What do you like to do when you’re not working?
I genuinely enjoy traveling and exploring new places. The fact that I am away from my office allows me to detach from the work environment and enjoy the moment. If I decide to rest and if am in Addis Ababa, there is a good probability that I will end up in my office (even on Sundays)! So, traveling has been a good remedy when not working.
One place I recently discovered is Nech Sar National Park (Arba Minch, South Western Ethiopia). The pristine spring waters that are drinkable, the dense forests where you can’t see the sun above, mountains, lakes, and wildlife are simply amazing. Family is also very important and I enjoy spending time with them whenever possible.
What are your hopes for the future?
My hope for the future is to integrate upstream of the coffee value chain to reach the farms and farmers. This will allow Degusons in developing new specialty coffee types that are traceable to the farm. It will also enable us to bring change by creating new sources of income to the farmers by helping them to become productive in their coffee farms and also diversify into other agro-industry sectors such as beekeeping so that they have a constant income through out the year.
Can you explain a bit about how Degusons sources coffee in Ethiopia?
Mostly, we source our coffee from the Ethiopia Commodity Exchange. Since last year the ECX has been able to work on the traceability issue. Today we are able to identify the source of the coffee up to the washing station. This is a major improvement by the ECX. However, for our specialty coffee, we have washing station owners with farms from which we source our coffee.
Do you visit the farms you source coffee from?
Yes, I am always ready for traveling. We maintain good communication with our suppliers and visit farms and stations regularly. The best time to visit the farms and stations is during the coffee harvest season (November/December).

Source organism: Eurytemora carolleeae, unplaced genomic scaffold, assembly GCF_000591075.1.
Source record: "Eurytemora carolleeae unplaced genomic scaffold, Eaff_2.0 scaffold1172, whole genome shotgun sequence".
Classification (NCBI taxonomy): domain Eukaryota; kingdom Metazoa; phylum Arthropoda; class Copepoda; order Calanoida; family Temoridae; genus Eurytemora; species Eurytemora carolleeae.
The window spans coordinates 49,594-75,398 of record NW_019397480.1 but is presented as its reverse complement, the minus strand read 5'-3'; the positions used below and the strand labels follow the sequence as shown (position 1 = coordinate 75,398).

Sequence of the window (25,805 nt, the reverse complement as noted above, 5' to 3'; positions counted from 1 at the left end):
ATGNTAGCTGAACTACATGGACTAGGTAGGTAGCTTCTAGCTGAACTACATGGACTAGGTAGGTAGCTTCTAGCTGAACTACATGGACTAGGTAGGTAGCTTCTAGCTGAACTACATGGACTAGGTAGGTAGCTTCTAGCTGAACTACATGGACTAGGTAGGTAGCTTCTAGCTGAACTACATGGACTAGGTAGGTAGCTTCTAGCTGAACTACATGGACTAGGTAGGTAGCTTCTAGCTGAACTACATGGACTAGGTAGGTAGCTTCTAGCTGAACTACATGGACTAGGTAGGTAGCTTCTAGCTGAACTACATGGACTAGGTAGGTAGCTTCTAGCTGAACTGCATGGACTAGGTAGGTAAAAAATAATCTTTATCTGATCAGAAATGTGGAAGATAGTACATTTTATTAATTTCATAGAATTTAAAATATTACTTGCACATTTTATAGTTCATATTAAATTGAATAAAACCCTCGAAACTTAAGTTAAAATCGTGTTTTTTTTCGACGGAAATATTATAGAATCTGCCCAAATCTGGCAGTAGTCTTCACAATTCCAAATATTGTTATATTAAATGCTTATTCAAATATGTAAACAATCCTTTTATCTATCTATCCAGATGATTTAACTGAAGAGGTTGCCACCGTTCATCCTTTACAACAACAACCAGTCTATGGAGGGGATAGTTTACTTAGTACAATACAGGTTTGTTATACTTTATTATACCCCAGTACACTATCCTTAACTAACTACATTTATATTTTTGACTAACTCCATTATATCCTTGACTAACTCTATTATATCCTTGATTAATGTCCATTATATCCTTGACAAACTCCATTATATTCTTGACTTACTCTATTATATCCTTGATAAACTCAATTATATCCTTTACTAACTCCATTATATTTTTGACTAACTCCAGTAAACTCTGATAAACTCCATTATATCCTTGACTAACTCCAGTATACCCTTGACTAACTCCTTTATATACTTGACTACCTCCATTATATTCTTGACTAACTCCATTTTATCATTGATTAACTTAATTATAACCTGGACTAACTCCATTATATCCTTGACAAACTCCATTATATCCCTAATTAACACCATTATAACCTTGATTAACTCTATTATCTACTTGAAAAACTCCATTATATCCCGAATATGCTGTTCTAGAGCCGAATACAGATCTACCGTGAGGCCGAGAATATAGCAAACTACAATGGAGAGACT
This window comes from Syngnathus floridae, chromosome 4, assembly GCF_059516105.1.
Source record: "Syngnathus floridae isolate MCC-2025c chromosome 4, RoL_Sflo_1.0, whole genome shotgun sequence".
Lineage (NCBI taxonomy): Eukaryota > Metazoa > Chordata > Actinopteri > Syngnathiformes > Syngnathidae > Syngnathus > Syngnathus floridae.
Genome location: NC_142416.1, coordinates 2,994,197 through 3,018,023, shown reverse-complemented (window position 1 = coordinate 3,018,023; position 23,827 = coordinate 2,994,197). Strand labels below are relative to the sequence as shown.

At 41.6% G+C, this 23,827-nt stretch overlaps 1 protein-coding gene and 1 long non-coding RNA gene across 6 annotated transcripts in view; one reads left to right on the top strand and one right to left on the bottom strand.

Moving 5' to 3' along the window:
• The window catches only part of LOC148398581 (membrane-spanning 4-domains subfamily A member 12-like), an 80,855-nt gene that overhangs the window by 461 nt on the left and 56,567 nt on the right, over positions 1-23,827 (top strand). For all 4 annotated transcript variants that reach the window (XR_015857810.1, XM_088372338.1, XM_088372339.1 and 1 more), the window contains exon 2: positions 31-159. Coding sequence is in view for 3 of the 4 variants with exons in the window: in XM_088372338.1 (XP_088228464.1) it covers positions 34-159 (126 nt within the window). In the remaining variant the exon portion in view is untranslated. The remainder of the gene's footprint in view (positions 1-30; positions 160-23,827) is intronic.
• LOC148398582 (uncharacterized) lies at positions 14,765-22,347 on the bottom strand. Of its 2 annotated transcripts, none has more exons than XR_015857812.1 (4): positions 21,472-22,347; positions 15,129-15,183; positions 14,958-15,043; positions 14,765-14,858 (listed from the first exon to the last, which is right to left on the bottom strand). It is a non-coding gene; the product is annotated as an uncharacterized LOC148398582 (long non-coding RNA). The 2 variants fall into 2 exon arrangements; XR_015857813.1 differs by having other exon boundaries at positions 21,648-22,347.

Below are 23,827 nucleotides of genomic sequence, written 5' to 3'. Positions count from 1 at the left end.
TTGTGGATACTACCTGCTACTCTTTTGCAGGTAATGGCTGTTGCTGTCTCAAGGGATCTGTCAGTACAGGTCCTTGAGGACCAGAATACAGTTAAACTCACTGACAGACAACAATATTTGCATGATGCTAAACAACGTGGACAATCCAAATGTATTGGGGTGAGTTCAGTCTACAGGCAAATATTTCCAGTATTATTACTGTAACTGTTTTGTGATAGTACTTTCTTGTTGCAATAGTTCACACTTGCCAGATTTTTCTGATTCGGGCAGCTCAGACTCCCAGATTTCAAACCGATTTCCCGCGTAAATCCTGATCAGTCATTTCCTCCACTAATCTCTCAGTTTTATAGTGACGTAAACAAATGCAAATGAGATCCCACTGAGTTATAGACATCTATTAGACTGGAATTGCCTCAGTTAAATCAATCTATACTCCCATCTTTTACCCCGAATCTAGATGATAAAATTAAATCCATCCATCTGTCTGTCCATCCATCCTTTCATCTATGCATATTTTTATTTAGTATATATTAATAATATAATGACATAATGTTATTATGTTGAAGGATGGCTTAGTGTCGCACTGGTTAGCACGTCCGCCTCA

Ethiopia is probably the most famous coffee origin! To you, what makes Ethiopia unique as coffee origin?
For me, two key factors make Ethiopian coffee unique. One is our good Earth that created the perfect environment and conditions to grow these perfect fruits. The bright fragrance of a freshly roasted and ground coffee, the aroma and unique flavor of Ethiopian coffee is truly amazing for any coffee lover. It is simply a gift. The second one is the people. Coffee is deeply entrenched in our daily lives and culture. Our coffee ceremony is one example. It brings people together to socialize. And as you go to the different coffee growing regions in Ethiopia each has a unique taste and coffee ceremony!
What are the challenges with exporting coffee?
Coffee requires a good amount of capital to fulfill contracts. The more contracts a company enter into the more capital is required. Access to finance from banks is difficult as immovable assets are required as collaterals to be held by the banks in case of defaults on payments. Credit history and scores were just recently introduced as factors. But still it doesn’t guarantee securing loans.
Production facility is next. Land lease is extremely difficult to come across. As a result, many exporters do not own coffee cleaning factories. Consequently, they utilize the services of coffee cleaning plant. This would mean signing contractual agreements with cleaning factory owners that are reliable and trustworthy, with reliable machinery and storage systems. It would also require closer quality control.